Forum for Science, Industry and Business

Sponsored by:     3M 
Search our Site:

 

A molecular switch is linked to a common breast cancer

12.11.2007
Researchers have discovered that a molecular switch in the protein making machinery of cells is linked to one of the most common forms of lethal breast cancer worldwide. The discovery by researchers at NYU School of Medicine could lead to new therapies for the cancer, called locally advanced breast cancer (LABC).

Although precise data isn’t available, LABC may account for 50 percent or more of breast cancers among women in developing countries, and 30 percent of breast cancers among socially disadvantaged and minority women in the United States. This type of cancer is defined by a large tumor that is about 2 inches or larger in diameter, about the size of a plum, when first diagnosed. The cancer may have spread into surrounding lymph nodes or other tissues. However, it hasn’t yet spread to more distant areas in the body.

Without treatment, fewer than 20 percent of patients with LABC are living five years after their diagnosis. Unfortunately, even with appropriate treatments, this cancer is deadlier than other types of breast cancer that are detected earlier.

With funding from the Breast Cancer Research Foundation and the Department of Defense, Robert J. Schneider, Ph.D., the Albert B. Sabin Professor of Molecular Pathogenesis, and Silvia C. Formenti, M.D., the Sandra and Edward H. Meyer Professor of Radiation Oncology and Chairwoman of Radiation Oncology, and their colleagues at NYU School of Medicine have made LABC the focus of a coordinated effort to understand the disease.

... more about:
»Cancer »Formenti »LABC »Molecular »Switch »breast »breast cancer

“This disease has not been sufficiently studied, in part because of the social, psychological, economic, and cultural barriers that may stand in the way of obtaining care,” says Dr. Formenti.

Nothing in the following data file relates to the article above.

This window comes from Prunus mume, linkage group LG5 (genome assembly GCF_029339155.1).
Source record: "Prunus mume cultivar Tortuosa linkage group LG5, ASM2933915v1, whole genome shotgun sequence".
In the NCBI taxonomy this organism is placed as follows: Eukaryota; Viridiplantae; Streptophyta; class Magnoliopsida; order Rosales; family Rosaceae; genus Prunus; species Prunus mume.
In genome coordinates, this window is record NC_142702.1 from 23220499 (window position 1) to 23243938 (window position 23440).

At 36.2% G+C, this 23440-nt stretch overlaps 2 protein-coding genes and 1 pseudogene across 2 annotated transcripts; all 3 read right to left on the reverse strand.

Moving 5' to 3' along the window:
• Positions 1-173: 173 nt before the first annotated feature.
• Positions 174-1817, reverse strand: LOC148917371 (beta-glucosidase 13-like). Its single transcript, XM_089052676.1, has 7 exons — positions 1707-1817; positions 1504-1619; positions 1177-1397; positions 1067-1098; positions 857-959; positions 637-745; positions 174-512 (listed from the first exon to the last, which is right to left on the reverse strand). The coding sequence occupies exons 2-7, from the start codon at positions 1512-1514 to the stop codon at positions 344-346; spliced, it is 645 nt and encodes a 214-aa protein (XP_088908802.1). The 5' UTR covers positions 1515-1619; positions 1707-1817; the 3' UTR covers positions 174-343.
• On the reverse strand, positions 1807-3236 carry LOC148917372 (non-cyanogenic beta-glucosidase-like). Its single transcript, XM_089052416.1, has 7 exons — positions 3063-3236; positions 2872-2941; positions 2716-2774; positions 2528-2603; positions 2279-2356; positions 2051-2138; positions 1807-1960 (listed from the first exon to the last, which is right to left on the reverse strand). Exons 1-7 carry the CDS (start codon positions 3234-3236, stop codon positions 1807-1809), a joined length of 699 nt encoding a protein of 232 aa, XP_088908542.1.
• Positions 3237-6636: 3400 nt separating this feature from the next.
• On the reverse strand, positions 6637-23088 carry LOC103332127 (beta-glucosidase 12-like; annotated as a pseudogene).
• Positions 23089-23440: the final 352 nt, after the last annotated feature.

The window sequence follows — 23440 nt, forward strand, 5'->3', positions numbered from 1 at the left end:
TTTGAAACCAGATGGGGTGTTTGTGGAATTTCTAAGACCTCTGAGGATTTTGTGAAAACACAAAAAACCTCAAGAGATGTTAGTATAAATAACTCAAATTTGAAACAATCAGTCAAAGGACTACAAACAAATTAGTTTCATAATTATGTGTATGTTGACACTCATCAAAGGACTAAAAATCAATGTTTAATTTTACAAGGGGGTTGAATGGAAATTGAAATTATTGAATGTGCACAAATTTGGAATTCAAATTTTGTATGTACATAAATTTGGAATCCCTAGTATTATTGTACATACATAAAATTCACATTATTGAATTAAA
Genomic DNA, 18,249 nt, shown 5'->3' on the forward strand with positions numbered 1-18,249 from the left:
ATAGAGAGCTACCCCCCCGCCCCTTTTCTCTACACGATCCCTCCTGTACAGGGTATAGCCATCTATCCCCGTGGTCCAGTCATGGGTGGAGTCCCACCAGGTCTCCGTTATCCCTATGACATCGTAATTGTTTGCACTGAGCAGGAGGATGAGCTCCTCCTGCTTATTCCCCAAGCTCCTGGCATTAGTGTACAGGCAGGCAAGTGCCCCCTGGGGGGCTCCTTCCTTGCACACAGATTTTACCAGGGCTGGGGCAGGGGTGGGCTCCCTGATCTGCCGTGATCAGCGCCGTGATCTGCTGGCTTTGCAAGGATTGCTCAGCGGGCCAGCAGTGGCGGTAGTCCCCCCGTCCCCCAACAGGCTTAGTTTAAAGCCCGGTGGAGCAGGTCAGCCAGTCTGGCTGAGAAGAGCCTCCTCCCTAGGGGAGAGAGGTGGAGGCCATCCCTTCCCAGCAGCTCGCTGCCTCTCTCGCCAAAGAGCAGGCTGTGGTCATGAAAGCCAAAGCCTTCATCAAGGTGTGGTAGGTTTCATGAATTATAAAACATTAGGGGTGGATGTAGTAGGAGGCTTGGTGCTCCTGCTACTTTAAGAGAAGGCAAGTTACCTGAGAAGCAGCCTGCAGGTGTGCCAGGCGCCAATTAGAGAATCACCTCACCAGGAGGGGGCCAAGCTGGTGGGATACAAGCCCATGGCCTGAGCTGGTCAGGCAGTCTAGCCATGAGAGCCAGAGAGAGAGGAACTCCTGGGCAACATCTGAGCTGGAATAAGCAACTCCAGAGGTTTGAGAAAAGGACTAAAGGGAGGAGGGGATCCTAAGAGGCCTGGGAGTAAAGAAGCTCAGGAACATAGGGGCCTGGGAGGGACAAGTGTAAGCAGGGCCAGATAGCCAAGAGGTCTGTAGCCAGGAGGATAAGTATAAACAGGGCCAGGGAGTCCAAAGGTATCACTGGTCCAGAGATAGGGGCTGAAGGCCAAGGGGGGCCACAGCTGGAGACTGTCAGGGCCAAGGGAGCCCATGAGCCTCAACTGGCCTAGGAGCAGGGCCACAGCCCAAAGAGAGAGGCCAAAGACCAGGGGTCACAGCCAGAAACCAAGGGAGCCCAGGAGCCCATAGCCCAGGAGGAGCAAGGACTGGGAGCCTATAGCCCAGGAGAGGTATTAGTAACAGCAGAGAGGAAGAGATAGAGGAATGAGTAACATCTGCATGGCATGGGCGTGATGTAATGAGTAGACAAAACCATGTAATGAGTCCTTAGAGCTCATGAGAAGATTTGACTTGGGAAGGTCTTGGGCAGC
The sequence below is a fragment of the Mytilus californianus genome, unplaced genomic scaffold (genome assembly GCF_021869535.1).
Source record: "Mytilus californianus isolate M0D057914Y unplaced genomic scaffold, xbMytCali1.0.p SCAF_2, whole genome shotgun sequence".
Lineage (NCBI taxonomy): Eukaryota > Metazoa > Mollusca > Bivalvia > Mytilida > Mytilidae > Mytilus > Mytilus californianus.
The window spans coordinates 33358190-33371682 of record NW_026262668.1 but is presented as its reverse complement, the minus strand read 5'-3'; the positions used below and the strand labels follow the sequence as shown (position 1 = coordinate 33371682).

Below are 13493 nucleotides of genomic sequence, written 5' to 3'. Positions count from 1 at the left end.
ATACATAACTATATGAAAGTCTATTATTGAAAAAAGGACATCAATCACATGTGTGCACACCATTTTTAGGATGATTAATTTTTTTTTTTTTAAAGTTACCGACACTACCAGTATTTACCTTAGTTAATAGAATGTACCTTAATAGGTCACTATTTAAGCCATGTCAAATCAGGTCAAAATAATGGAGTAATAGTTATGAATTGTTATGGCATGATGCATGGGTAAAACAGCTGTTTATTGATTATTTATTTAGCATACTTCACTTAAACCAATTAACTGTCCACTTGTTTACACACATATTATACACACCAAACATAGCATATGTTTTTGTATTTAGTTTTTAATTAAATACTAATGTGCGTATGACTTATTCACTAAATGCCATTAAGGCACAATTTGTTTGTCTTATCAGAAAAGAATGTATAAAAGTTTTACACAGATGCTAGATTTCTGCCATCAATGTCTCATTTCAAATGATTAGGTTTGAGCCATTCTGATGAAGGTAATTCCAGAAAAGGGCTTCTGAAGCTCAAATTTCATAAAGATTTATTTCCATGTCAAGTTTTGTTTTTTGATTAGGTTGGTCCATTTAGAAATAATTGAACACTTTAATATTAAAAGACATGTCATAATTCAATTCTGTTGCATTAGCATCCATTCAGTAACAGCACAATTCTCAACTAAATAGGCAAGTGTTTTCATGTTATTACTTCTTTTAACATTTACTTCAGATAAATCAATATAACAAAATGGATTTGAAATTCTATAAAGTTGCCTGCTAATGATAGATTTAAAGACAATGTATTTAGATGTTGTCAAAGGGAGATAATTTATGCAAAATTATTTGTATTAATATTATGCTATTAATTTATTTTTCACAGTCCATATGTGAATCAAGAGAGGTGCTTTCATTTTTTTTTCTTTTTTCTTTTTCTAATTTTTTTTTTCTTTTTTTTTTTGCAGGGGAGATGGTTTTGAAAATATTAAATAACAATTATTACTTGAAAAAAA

“Our study shows that an unusual molecular switch occurs that is essential for the development of these large tumors. We think that this switch could be a target for new therapies,” says Dr. Schneider.

The new study is published in the November 9, 2007 issue of the journal Molecular Cell.

Drs. Schneider and Formenti led the new study which found that two molecules were unusually abundant or “overexpressed” specifically in locally advanced breast cancers. Further analysis in mice revealed that the molecules orchestrated a switch in the use of messenger RNA, a kind of ferry service that carries information for making proteins. This switch, the researchers found, occurs when tumors become starved for oxygen, a condition known as hypoxia. The switch permits the selective expression of proteins that are required for tumors to carry out angiogenesis, the process of developing a blood supply. It also enables tumors to grow to a large size and to progress.

“The identification of the molecular switch and its importance for development of locally advanced breast cancer reveals realistic targets for the development of new therapeutics to block tumor angiogenesis and progression in breast and possibly other cancers,” says Dr. Schneider.

The authors of this study are: Drs. Formenti and Schneider; Ksenia Karpisheva; Steve Braunstein; Carolina Pola; Judith Goldberg; Tsivia Hochman; Herman Yee; Joan Cangiarella; and Rezina Arju. All are affiliated with NYU School of Medicine.

Pamela McDonnell | EurekAlert!
Further information:
http://www.nyumc.org

Further reports about: Cancer Formenti LABC Molecular Switch breast breast cancer

More articles from Life Sciences:

nachricht Cancer diagnosis: no more needles?
25.05.2018 | Christian-Albrechts-Universität zu Kiel

nachricht Less is more? Gene switch for healthy aging found